February is half gone, but the weather hasn't been agreeable for much gardening (and I've been doing a ton of computer work), but today it's 61 degrees F. so we decided to get out there and get dirty. Jay took the little one to the Famer's Co-op this morning to buy onions and cabbage plants and a 50 lb sack of corn to crush for the chickens. Mama sure did need that break.
February is a good time for seed shopping, for the best choices and availability. We live in Zone 7 and February is a good month to plant onion sets to ensure big, hearty plants at harvest. Last year we didn't plant our onion sets until April and they never got bigger than 2.5 inches in diameter.
Good onion set info from the Univeristy of Illinois Extension: "Purchase firm, dormant sets early - before they begin growth in heated salesrooms. Store sets in a cool, dry, dark environment if planting must be delayed after purchase. Divide the sets into two sizes before planting. Large sets (larger than a dime in diameter) are best used for green onions. If allowed to grow, these sets may "bolt" and form flower stalks. The small sets (smaller than a dime in diameter) produce the best bulbs for large, dry onions; and they usually do not "bolt." Extremely cold weather during early season growth also may condition onions from sets to flower.
Round onion sets produce flat onions; elongated or torpedo-shaped sets mature into round onions. Most gardeners prefer white sets for green onions, although red or yellow sets are also acceptable."
We're not planting our onion sets until next week after the moon starts to wane. Below ground, or root, vegetables like onions, carrots and potatoes should be planted during this time, preferably on a "good" moon sign day. Vegetables that grow above the ground should be planted on days when the moon is waxing, or "growing". More on this subject later.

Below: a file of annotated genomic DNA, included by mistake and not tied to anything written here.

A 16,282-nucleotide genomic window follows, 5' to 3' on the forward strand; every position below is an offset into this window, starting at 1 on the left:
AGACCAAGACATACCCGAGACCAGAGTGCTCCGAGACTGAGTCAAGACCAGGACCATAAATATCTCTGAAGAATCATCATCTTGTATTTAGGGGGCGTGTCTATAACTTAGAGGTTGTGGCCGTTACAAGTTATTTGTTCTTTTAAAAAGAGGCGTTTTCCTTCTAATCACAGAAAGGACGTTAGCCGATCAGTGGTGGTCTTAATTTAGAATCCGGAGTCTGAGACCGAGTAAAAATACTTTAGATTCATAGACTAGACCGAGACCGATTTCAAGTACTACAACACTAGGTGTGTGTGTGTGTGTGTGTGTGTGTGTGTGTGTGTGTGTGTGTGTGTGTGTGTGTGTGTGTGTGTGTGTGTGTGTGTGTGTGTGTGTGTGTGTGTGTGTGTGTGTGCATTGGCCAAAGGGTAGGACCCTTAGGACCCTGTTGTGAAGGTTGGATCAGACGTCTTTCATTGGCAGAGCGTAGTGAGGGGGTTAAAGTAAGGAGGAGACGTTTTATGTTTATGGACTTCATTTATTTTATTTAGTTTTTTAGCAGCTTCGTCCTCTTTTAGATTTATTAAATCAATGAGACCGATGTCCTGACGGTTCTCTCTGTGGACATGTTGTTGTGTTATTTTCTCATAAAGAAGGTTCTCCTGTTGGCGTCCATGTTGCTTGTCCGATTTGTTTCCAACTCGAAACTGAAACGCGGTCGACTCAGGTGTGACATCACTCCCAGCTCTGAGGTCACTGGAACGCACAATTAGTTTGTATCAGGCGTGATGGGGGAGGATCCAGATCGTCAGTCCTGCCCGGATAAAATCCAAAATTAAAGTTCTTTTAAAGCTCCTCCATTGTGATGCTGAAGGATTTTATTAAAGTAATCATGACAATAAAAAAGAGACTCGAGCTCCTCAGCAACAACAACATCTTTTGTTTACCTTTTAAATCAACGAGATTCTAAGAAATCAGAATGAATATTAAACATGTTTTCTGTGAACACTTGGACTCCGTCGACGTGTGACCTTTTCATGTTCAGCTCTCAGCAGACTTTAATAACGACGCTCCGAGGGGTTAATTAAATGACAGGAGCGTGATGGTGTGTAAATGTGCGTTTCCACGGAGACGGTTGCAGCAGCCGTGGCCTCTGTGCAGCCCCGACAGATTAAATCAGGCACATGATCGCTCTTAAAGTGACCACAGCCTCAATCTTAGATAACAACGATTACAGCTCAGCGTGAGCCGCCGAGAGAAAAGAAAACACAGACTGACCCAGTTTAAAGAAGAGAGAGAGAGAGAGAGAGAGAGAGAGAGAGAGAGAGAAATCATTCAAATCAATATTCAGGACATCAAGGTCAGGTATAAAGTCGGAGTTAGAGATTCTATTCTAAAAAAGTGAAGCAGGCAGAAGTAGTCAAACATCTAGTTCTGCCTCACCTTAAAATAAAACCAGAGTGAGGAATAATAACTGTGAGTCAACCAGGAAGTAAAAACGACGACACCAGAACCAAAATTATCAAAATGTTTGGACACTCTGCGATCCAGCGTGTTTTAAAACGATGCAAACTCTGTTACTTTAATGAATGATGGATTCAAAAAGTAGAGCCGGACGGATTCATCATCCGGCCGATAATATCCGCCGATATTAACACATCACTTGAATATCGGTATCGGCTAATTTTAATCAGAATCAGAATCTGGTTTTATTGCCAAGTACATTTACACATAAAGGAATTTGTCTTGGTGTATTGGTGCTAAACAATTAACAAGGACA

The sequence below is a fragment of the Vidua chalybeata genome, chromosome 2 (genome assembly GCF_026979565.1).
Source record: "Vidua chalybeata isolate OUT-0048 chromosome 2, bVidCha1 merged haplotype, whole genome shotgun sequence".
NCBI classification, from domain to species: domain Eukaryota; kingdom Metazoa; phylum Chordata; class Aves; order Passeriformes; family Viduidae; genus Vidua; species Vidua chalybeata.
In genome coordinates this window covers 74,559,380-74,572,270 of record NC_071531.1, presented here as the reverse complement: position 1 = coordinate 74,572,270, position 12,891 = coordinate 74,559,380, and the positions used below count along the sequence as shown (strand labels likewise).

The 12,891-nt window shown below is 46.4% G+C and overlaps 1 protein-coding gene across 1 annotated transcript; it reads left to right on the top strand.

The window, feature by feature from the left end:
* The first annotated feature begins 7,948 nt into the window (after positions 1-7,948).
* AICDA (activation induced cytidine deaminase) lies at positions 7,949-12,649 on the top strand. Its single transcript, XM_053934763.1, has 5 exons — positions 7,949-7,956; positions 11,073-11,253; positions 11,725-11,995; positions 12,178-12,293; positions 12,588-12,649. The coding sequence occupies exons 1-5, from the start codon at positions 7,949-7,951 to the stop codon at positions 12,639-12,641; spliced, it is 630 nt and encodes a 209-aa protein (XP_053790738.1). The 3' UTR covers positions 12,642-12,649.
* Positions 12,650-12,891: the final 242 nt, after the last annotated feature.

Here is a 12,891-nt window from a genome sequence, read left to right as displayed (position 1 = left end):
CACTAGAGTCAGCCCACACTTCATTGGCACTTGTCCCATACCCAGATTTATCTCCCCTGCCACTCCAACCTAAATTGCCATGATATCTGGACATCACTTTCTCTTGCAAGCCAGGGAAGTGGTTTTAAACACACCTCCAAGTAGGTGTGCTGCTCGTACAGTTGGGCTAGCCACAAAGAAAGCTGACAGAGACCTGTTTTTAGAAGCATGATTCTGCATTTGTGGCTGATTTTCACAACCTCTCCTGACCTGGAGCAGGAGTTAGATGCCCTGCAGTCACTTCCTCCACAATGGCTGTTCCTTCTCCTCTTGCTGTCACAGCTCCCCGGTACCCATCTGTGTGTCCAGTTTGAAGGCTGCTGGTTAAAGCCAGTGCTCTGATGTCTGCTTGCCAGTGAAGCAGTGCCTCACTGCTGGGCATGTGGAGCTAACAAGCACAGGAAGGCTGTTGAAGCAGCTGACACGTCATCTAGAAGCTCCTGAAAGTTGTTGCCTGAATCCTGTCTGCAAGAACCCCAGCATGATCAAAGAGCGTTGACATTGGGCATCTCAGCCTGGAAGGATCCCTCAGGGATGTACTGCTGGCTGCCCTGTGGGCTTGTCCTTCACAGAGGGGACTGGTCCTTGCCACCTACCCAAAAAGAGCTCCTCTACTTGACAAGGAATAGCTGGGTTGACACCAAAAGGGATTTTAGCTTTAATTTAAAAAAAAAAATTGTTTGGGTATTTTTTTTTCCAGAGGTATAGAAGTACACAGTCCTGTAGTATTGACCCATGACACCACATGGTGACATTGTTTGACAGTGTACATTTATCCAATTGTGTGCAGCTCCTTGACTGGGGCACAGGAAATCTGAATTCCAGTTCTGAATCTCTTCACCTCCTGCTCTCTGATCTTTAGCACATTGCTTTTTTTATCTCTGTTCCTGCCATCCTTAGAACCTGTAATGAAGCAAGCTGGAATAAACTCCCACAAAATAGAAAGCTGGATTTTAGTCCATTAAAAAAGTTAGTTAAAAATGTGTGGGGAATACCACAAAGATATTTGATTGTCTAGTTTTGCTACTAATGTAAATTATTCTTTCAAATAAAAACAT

So today we planted one bed of eight Early Jersey Wakefield cabbages (see below, before and after only .. I would have taken pictures of the actual planting, but I did it myself and didn't have a "photographer"). Yes, it's early for planting, and we may have to cover the little plants a night or two before it's over, but that's ok. We turned a 4' x 8' bed with cow manure and some dirt my father-in-law dozed up from the bottom of the pond this summer (mmm mmm good soil) while it was dry (drought, drought, drought). A good watering and a thick mulch of leaves, and I think the cabbages will approve.
We've weeded or turned all of the best and will be pulling up the bed boards as another step toward Naturally Grown Certification. I cringe to think of it, but it must be done. The goal is to have every bed in the garden framed with mountain stone by the end of the summer. My chiropractor will love it.
I've started flat leaf parsley and lavender indoors and will be starting many others in the coming weeks. I'm waiting for the chickweed in my yard to get just a tad bigger, and then I'll have a major harvest, and I'm ordering medicinal herb seeds Monday, woo hoo!!
Next week I'll be wild herb hunting, weather permitting.